Tag Archives: friendship


It took longer than I anticipated after my diagnosis to be able to empathise with the lives of others.

From the start, and I know this because I wrote a blog about it, I said that I did not want things to change with my friends or family, I said that I was the same and I was able to support people if they needed it. I am not talking about supporting people in supporting me, that would just get complicated, what I meant was, in spite of My Myeloma, I could still be a friend.

The problem with this sentiment, as true as it was and still is, my mind, at times, has been otherwise engaged. And then some. As much as it pains me to admit it, when your existence has just been turned upside down and you are taking an obscene amount of medication, the trials and tribulations of everyday life, in the grand scheme of things, do not seem that important, and even on the occasions when I knew they were, getting my brain to engage, was difficult. I am referring to other people’s problems here, I readily admit that My Myeloma exaggerates everything in my life.

For a long time, I genuinely believed that I had lost all my empathy, in particular, my ability to sympathise. For a long time therefore, I feared that My Myeloma was turning me into a rather horrible person. The kind of person I only allow my family to see… I would look at people being happy or sad and, predominantly, all I would feel was a blankness that I knew was wrong. It is not that I did not care. I believe the fact that I knew what I was feeling was wrong, shows that I did care, it’s just I did not know how that worked alongside my self preservation mode, which has a big sign on it that says ‘my life is worse than yours, so get over it’… Evidentially, I *may* have felt a little bit of something other than the blankness. Something green. I continued to worry and dwell about people alone in my bed, like I have always done, being careful to never actually show them that I care (you really are lucky if you get a text message, the man hours that go into one of those puppies is immense), but for a lot of the time, I did not know how those thoughts could possibly fit in with my new life. I feel it is important to make note of the last point, in case you are reading this, thinking that I am a selfish monster. I promise you that that is almost certainly not the case.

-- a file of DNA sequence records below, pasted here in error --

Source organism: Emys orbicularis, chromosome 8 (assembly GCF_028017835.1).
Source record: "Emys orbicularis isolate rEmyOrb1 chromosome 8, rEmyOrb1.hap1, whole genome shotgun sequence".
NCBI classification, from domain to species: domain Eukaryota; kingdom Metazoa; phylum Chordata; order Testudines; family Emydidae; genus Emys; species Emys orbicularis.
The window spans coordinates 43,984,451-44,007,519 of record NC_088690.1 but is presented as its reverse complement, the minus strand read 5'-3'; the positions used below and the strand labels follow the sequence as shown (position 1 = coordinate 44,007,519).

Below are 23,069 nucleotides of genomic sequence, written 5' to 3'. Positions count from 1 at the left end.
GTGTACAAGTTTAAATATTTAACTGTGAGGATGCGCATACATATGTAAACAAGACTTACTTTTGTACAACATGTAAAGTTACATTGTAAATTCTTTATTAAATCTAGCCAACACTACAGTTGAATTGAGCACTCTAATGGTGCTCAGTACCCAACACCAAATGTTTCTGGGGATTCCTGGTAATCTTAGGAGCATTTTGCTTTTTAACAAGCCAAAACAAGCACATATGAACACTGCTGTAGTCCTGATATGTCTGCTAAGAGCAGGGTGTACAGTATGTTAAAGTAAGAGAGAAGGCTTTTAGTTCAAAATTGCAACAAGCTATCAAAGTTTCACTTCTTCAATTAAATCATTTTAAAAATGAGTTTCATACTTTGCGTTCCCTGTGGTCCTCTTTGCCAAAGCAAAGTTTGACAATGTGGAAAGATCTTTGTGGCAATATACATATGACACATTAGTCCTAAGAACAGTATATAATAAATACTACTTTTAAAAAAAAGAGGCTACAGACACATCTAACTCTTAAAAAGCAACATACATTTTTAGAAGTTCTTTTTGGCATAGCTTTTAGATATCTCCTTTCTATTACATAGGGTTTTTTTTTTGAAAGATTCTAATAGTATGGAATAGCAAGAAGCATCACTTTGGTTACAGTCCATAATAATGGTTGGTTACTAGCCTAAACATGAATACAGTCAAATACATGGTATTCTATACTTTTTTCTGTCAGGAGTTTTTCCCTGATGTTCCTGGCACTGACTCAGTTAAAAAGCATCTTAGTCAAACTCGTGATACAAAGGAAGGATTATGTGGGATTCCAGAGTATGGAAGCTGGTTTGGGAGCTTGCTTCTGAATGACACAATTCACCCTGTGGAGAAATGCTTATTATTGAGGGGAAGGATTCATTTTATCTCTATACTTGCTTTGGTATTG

Are you confused yet? I am and I have been thinking about this for months. It’s like peeling an onion. Multilayered.

I have discovered that celebrating with others is far easier than commiserating with them. I actually like it when people get good news or indeed, if the people I love are happy. It is rather pleasant to see a smile on a face now and again. After the initial shock of my diagnosis had worn off, I actually found comfort in it. Let us be honest, if I could not be happy for other people by now, I would never be happy in Mylomaville would I? So, as I have seen friends fall in love, buy houses, move in with their pumping partners, get a new job, release an album on iTunes, get engaged or build a Lego airport, I am genuinely pleased for them and it makes me smile, and it most definitely gives me something to talk about, which is always a bonus.

It also means that I am not a total disgrace to the human race and that I am a nice-ish person. Score.

Happiness therefore, is not the problem.

The crux of the problem therefore, really does hinge on my levels of sympathy for others or the lack there of.

I do not speak for all myeloma sufferers when I say that when something happens like getting a cancer for which there is no cure, all the stuff you used to over think and worry about, while they may still be present, pale in insignificance compared to The Diagnosis. They no longer keep you awake at night and only rarely do you cringe with embarrassment when you recollect previous indiscretions. That alone is a learning curve and unfortunately, it is a journey one has to take by themselves.

For me, in my life, I am the only one suffering from myeloma, nobody else in My Network is, and so their lives continue. People can support me, but ultimately their barometer stays the same. The bar for them, of what is shit, has not been raised (or should that be lowered?) like it has for me. What matters to them and keeps them up at night, whilst it may seem trivial to me now, it isn’t for them and strangely enough, that fact is not a personal attack on me. Getting my head around this was beyond difficult and it continues to be so.

For a long time, I did not believe that these two realities could coexist.